Friday, March 28, 2014

Flash Fiction Friday: The Journal, Part Six

Check out Sara's journey after awakening in a world with a rewritten history in episodes 1234, and 5.


The Journal, Part 6

Sara sat quietly in the passenger seat of the black car as Jack drove toward the city. They left her dad's car behind, as well the mysterious accident scene where she somehow hit a child and yet didn't. Apparently another one of her hallucinations.

She didn't know what to believe anymore. The man beside her claimed to be her brother, but she never had a brother growing up. Yet this was the man who held all the answers she needed.

"If you're my brother," she said, "why wouldn't I remember you?"

"It's interesting," he said. "I remember a history completely different than you do, and in it, we were really close."

"So the history of the world is different here?" she said.

He glanced at her briefly before putting his eyes back on the road. "Of course," he said. "That's what they always wanted."

"Are you telling me you didn't exist before all this happened?"

He picked up the journal and held it up. "How could I have left this for you if I didn't exist?"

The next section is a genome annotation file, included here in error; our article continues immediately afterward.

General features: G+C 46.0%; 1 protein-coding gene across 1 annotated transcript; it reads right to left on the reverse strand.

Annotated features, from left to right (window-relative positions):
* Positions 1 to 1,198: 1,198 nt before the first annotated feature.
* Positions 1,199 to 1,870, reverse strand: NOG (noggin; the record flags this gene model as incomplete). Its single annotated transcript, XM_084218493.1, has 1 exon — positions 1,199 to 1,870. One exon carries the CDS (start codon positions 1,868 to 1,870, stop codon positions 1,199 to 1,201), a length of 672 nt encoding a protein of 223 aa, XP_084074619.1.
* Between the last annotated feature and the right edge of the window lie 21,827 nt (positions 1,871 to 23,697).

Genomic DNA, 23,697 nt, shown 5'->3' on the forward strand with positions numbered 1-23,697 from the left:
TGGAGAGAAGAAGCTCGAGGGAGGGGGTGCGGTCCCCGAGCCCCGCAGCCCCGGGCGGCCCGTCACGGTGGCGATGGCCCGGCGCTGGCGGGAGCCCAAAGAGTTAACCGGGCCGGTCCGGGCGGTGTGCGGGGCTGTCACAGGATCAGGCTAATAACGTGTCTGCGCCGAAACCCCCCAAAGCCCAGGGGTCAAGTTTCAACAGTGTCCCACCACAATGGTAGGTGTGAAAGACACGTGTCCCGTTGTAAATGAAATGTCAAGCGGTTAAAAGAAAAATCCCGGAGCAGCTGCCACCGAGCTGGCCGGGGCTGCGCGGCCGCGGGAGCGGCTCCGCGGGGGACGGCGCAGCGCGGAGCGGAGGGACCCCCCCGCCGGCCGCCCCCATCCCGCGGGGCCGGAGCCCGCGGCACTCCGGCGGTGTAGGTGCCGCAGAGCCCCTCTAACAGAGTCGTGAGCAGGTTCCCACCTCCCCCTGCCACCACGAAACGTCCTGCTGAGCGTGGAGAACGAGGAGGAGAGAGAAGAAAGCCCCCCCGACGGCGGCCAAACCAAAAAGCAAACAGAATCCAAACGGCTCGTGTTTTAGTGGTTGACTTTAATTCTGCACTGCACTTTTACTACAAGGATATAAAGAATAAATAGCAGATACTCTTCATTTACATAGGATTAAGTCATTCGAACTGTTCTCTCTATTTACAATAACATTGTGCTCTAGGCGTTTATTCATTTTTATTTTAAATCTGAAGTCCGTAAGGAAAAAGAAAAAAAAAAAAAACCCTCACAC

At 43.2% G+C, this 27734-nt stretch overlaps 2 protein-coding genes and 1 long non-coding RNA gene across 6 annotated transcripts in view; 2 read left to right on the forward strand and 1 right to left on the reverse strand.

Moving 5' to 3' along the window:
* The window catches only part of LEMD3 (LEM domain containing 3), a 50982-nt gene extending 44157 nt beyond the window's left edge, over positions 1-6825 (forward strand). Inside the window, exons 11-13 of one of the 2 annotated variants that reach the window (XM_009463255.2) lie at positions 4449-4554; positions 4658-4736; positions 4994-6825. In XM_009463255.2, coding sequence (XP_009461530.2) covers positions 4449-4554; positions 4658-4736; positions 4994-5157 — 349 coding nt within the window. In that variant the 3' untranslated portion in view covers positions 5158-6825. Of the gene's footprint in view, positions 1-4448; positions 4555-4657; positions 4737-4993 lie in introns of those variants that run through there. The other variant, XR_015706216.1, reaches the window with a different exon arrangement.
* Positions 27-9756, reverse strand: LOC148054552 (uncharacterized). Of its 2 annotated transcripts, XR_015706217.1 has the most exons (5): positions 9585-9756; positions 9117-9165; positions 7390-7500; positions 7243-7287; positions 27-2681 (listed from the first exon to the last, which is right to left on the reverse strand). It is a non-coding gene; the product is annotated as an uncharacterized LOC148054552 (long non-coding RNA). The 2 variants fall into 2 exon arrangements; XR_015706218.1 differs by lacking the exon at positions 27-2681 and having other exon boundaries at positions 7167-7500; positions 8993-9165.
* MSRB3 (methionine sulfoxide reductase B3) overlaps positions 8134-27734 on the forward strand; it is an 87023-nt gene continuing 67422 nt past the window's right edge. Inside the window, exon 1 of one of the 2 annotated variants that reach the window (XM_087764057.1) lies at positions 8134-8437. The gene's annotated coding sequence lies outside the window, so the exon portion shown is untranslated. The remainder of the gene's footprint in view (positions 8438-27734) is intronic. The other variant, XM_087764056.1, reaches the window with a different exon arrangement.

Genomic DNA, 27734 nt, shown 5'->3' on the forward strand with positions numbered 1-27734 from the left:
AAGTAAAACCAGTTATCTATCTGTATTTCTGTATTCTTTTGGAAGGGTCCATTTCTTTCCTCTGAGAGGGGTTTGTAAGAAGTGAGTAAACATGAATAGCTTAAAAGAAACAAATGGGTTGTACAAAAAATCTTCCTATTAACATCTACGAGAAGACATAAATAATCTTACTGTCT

"But we don't remember the same. What makes you think you're really my brother?"

He smiled as he glanced at her again. "There's nothing I'm more sure of in the world than that I grew up with you, and I've loved you more than I could love anyone."

She wasn't sure how to feel with a complete stranger professing his love to her as a brother. She wanted to believe that he was who he said he was, but it made no sense. For her, their history together never happened.

"Were you there when the world ended?" she said.

"We all were," he said. "You and I tried to stop it together."

"Wait," she said. "That's not something I would forget. There was only one person who was with me until just before the end." She tried but failed to block the image from her mind of her boyfriend Michael plummeting to his death from the rooftop of the Faceless Corporation Headquarters.

"It's really not that far-fetched, Sara," Jack said. "Look around and you'll see that Faceless has managed to erase everything. The world ended and yet nobody even knows about it except us. Surely, it wouldn't be that hard for them to erase me from your memory."

It's possible, she thought.

"So what's our plan?" she said.

"We drive to the Faceless Corporation building. It is, of course, something else now, but it's the only place I know to start."